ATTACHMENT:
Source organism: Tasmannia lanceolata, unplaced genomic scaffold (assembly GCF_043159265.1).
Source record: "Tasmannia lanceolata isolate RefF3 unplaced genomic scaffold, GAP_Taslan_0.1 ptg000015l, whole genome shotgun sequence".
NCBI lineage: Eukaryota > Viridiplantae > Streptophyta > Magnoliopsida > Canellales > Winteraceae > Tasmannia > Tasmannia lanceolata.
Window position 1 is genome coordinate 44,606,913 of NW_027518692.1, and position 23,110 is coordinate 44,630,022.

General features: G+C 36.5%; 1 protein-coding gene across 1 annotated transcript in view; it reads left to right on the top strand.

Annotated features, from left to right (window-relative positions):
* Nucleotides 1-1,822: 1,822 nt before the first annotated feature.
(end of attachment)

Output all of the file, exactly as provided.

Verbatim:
Source organism: Tasmannia lanceolata, unplaced genomic scaffold (assembly GCF_043159265.1).
Source record: "Tasmannia lanceolata isolate RefF3 unplaced genomic scaffold, GAP_Taslan_0.1 ptg000015l, whole genome shotgun sequence".
NCBI lineage: Eukaryota > Viridiplantae > Streptophyta > Magnoliopsida > Canellales > Winteraceae > Tasmannia > Tasmannia lanceolata.
Window position 1 is genome coordinate 44,606,913 of NW_027518692.1, and position 23,110 is coordinate 44,630,022.

General features: G+C 36.5%; 1 protein-coding gene across 1 annotated transcript in view; it reads left to right on the top strand.

Annotated features, from left to right (window-relative positions):
* Nucleotides 1-1,822: 1,822 nt before the first annotated feature.